Another problem with this film is there is not a lot of dialogue spoken in this film. The film depends on a lot of atmosphere in the film to establish the tone of the film, and I think that just makes things more confusing for the people watching the film.  The atmosphere in this film is good, but it just leaves you sitting there with so many questions.  Most of the notes I took while watching the film were questions that I had about the story.  I actually had to look up a lot of things about this film so I could try to understand the story better.  For each question I had answered about something that went on in the film “Michael” there was about five other questions that went unanswered.                                              
This is Michael
This film is terrible at establishing plot and characters.  I’m going to be honest I thought that Michael was the name of the young boy, not the adult.  The boy’s name is actually Wolfgang (according to IMDB), but I don’t recall his name ever being mentioned at any point in the film.  Even Michael, the first time I heard someone call him by his first name in the film was about 2/3 of the way through the film.  They really should have chosen some better ways to introduce the characters.    
    Another problem I had with this film was that the editing was very choppy.  There are countless scenes in the film that last 5-10 seconds that really don’t have any relevance to the plot and then jump to another scene.  The style of filmmaking that the film’s director, Markus Schleinzer, used was very similar to the same style of film making used by Danish film director Lars Von Trier.  There’s a lot of scene jumping, no music, and lots of random scenes that don’t seem to go anywhere or hold any importance to the plot.                                 
Michael tries to lure another potential victim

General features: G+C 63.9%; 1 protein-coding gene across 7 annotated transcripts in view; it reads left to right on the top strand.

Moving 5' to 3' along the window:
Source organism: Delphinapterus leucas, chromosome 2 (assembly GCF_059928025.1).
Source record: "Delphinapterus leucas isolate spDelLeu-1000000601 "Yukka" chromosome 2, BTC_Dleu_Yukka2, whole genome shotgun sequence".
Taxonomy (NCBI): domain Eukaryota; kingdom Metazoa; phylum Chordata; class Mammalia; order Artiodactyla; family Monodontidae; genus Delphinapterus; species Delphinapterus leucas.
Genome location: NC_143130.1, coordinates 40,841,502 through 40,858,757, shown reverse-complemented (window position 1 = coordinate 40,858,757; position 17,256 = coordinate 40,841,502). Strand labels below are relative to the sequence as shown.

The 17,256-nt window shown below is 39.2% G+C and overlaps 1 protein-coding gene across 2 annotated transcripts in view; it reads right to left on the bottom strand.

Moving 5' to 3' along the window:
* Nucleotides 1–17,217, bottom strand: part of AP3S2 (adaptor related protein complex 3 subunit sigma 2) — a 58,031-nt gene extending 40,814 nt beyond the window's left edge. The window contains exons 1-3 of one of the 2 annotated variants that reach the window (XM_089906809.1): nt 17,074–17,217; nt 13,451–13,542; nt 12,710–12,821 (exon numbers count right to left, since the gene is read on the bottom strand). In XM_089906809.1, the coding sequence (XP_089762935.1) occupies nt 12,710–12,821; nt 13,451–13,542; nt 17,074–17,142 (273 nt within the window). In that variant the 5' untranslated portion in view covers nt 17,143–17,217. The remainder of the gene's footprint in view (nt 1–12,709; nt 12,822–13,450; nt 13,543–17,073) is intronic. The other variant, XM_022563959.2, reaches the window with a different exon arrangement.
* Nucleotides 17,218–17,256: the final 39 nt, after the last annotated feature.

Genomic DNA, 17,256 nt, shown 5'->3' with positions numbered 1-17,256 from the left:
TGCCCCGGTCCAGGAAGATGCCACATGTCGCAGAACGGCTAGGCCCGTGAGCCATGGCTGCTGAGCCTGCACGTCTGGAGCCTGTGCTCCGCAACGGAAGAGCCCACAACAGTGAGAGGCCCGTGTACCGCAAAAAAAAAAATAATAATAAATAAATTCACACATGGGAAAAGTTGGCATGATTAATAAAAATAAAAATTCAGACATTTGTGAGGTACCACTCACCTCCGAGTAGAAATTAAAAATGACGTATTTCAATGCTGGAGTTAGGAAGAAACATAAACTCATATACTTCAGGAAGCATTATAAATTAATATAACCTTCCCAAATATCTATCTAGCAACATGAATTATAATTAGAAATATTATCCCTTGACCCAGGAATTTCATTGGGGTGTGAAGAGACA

The only actually “shocking” scene I found in the film was when they were having dinner and then Michael stood up whipped out his penis and pointed a knife at the boy and said “This is my dick, and this is my knife; which one should I stick in you?” (To which the boy replied nonchalantly “the knife”).  The film does have a few good scenes to add to its story.  There’s a part in the film where Michael tries to abduct another young boy so the other boy can have a playmate (and more likely so he can have another boy to abuse).  There’s another part where Michael goes on ski vacation with some friends so he just locks the boy up with extra food for a week and hopes for the best.  There’s even a part where Michael tries to have sex with a woman, and it was just really funny.                            
    Whether or not this film is good is totally up to you.  This is definitely one of those films where you are going to have to see it yourself and form your own opinion.  It’s not a bad film, but it’s far from being great film.  Is it controversial and shocking? I don’t think so. I found it to be mostly confusing so I didn’t really care much for it, but I can also understand why someone might actually think this is a good film.  If you want more details then just watch the film “Michael” yourself, and let me know what you think about it.  It is filmed in German, so you’re probably going to have to watch it with subtitles on (unless you already speak German, of course).  

A trailer that's almost as boring as the film